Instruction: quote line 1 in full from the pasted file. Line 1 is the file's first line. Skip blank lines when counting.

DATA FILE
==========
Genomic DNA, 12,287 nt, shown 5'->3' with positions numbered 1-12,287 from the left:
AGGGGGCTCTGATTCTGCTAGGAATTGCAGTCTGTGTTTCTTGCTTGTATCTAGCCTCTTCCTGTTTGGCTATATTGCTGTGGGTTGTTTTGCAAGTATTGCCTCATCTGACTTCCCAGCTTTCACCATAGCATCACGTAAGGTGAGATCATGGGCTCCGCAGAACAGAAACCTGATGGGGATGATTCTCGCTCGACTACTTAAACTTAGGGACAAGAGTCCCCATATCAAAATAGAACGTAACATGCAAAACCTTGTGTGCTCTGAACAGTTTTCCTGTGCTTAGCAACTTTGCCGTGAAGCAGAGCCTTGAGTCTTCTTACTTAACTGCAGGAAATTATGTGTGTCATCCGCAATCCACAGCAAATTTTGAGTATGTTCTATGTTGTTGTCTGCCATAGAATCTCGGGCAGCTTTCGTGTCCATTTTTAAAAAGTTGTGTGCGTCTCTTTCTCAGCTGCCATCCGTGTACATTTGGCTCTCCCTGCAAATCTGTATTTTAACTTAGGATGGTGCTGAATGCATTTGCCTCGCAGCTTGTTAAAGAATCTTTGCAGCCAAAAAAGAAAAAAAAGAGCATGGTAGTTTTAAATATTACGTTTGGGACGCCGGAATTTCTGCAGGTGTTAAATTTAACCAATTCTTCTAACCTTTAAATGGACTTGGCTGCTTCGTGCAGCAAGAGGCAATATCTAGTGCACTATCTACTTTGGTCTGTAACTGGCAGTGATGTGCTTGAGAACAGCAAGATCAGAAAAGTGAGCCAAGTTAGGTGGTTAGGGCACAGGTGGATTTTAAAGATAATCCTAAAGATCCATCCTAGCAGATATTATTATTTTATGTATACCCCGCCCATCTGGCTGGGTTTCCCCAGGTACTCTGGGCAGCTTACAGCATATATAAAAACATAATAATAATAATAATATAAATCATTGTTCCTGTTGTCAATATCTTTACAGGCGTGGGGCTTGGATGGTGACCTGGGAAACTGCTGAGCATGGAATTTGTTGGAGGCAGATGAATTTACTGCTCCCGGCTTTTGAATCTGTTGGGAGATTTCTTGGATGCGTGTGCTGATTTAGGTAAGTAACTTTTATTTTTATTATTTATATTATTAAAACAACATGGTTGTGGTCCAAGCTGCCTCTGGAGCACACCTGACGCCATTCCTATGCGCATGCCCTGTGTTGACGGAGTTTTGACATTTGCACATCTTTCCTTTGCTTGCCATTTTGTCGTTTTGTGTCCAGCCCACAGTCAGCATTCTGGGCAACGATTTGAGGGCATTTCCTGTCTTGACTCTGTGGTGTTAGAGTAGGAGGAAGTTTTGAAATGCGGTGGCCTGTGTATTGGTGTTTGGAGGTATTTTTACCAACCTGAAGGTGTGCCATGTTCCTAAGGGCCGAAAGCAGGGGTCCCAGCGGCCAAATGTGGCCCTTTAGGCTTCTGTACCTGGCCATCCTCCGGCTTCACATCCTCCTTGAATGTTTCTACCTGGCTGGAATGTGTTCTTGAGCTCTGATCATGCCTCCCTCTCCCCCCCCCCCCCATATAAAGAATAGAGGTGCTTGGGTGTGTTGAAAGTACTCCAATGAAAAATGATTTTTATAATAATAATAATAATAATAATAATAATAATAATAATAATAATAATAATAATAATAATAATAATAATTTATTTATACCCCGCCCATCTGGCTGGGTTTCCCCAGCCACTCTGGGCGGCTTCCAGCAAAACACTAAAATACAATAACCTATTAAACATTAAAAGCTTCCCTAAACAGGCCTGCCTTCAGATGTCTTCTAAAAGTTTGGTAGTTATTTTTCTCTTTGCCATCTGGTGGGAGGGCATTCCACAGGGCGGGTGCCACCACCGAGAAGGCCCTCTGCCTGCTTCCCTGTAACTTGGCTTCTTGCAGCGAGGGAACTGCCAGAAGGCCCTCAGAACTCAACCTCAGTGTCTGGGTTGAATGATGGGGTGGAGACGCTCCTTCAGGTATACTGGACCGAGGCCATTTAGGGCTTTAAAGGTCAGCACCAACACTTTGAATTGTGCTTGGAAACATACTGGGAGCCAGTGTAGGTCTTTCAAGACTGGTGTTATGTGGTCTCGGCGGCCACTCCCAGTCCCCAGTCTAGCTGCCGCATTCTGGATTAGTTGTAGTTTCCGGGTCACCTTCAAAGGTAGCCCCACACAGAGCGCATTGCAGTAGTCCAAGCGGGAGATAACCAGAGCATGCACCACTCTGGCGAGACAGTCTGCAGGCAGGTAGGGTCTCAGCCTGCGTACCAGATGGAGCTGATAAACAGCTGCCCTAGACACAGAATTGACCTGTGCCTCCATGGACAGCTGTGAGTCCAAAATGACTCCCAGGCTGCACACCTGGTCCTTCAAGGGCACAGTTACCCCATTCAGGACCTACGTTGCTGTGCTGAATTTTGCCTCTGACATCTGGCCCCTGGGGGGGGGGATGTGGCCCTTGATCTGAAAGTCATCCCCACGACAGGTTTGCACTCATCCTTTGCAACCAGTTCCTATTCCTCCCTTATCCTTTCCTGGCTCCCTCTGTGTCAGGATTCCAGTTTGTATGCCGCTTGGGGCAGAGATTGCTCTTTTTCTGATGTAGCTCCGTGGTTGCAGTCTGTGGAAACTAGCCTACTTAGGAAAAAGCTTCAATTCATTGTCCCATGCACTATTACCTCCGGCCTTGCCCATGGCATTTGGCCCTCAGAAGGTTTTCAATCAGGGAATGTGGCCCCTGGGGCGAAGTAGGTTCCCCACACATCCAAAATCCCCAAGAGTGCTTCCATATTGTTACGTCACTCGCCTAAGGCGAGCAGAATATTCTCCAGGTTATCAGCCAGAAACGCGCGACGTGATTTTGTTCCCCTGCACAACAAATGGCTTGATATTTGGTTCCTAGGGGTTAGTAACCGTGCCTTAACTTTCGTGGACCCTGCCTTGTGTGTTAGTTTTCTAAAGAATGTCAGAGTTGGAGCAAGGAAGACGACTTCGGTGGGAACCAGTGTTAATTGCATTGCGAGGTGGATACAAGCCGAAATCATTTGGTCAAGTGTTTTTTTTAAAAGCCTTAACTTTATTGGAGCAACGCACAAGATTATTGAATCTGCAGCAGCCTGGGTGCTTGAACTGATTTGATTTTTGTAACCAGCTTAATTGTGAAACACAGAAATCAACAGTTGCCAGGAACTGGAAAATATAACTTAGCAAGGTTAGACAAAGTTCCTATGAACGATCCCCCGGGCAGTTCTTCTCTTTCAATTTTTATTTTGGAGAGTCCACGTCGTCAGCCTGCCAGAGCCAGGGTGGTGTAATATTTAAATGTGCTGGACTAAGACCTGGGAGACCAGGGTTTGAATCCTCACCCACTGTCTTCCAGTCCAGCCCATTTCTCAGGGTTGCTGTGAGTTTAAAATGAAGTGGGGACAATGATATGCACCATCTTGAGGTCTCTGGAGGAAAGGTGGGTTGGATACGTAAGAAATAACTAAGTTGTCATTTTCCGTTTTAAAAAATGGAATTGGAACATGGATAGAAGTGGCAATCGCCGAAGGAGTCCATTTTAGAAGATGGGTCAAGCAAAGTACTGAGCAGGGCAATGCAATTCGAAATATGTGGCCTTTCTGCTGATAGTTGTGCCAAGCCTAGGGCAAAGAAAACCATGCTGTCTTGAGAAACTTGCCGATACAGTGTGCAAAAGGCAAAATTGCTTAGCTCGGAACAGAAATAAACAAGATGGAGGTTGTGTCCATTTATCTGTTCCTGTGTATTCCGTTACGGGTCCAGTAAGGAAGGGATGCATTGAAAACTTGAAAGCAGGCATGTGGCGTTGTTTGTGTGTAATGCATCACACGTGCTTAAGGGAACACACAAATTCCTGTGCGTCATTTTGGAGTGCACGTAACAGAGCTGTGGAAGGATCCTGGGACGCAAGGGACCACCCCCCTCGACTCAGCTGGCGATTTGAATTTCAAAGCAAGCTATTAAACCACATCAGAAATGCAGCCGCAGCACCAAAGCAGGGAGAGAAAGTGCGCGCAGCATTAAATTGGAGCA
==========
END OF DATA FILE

Genomic DNA, 12,287 nt, shown 5'->3' with positions numbered 1-12,287 from the left: